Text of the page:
We may have a naked eye comet in late January and early February! Comet C/2022 E3 (ZTF) should be visible in the morning sky with binoculars and may become bright enough to see with the naked eye, especially from a dark area with clear skies. For more information see the Morning Sky Highlights and the Detailed Daily Guide around February 1 below.

As winter continues the daily periods of sunlight continue to lengthen. On Friday, January 6, 2023 (the day of the full Moon), morning twilight will begin at 6:24 AM EST, sunrise will be at 7:27 AM, solar noon will be at 12:13:40 PM when the Sun will reach its maximum altitude of 28.68 degrees, sunset will be at 5:01 PM, and evening twilight will end at 6:04 PM. By Sunday, February 5 (the day of the full Moon after next), morning twilight will begin at 6:11 AM, sunrise will be at 7:11 AM, solar noon will be at 12:22:02 PM when the Sun will reach its maximum altitude of 35.29 degrees, sunset will be at 5:34 PM, and evening twilight will end at 6:34 PM.

No major meteor showers are expected to peak during between this full Moon and the next, although the Quadrantid meteor shower will peak the evening of January 3, just before this full Moon. Moonlight will interfere, so the best time to look near the peak may be the morning hours of January 4 when the Moon will be lower in the sky and the radiant for this meteor shower will be higher.

Evening Sky Highlights

Evening Sky Highlights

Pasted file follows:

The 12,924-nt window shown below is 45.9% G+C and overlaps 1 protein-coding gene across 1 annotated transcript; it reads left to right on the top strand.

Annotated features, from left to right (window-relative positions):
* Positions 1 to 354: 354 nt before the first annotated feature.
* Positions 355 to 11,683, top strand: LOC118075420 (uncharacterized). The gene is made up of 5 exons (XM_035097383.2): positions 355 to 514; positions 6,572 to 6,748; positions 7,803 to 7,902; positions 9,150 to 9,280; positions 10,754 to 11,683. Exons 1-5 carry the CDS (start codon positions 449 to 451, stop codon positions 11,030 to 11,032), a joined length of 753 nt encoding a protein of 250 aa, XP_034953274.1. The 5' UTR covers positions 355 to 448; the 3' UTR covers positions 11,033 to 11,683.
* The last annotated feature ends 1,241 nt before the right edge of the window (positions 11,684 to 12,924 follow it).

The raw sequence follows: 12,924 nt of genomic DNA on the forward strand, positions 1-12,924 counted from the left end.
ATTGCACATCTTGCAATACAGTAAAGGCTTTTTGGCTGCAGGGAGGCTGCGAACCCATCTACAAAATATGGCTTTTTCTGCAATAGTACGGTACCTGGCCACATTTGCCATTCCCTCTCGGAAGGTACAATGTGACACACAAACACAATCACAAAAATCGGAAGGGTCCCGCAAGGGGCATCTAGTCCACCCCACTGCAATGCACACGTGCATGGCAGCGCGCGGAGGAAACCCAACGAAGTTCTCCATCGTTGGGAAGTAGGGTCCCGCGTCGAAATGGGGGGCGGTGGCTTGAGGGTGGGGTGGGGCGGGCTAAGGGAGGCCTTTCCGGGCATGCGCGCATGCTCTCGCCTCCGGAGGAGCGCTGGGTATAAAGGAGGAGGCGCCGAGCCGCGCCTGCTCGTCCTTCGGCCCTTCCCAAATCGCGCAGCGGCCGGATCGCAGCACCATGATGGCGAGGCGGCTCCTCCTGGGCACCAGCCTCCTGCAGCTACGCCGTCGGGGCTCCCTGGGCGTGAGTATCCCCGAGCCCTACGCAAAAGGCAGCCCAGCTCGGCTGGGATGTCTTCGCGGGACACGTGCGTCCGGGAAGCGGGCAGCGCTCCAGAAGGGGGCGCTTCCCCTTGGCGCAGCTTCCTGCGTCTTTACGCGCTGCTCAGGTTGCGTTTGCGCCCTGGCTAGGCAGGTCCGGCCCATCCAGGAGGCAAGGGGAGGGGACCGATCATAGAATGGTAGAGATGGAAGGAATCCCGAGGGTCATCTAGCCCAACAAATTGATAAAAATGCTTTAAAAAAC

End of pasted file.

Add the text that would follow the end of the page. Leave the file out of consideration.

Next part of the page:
On the evening of Friday, January 6, 2023 (the day of the full Moon), as evening twilight ends (at 6:04 PM EST), the rising full Moon will be 14 degrees above the east-northeastern horizon with the bright star Pollux about 8 degrees to the lower right. Four of the five visible planets will be in the sky. Going from east to west, Mars (third brightest) will appear about 45 degrees above the eastern horizon, Jupiter (second brightest) will appear 49 degrees above the south-southeastern horizon, Saturn (fourth brightest) will appear 19 degrees above the southwestern horizon, and Venus (the brightest) will appear 3 degrees above the west-southwestern horizon. The bright object appearing closest to overhead will be Jupiter, the largest planet in our solar system.

As the lunar cycle progresses, Jupiter, Saturn, Mars, and the background of stars will appear to shift westward each evening (as the Earth moves around the Sun), while bright Venus will appear to move slowly in the other direction. The evening after the full Moon (January 7), the rising Moon will appear about 7 degrees on the other side the bright star Pollux. Saturn and Venus will appear to shift towards each other until they pass about a third of a degree apart on January 22, after which they will appear to separate again. The waxing Moon will appear near Venus and Saturn on January 22 and 23, Jupiter on January 25, the Pleiades star cluster on January 29, Mars on January 30, and Pollux on February 3. February 1 will be the last evening that the planet Saturn will be in the sky as evening twilight ends.

By the evening of Sunday, February 5, 2023 (the day of the full Moon after next), as evening twilight ends (at 6:33 PM), the rising full Moon will be 11 degrees above the east-northeastern horizon. Three of the five visible planets will be in the sky. Going from east to west, Mars (third brightest) will appear about 70 degrees above the southeastern horizon, Jupiter (second brightest) will appear 34 degrees above the west-southwestern horizon, and Venus (the brightest) will appear 12 degrees above the west-southwestern horizon. The bright object appearing closest to overhead will be Mars, with the bright star Capella a close second.

Morning Sky Highlights

Morning Sky Highlights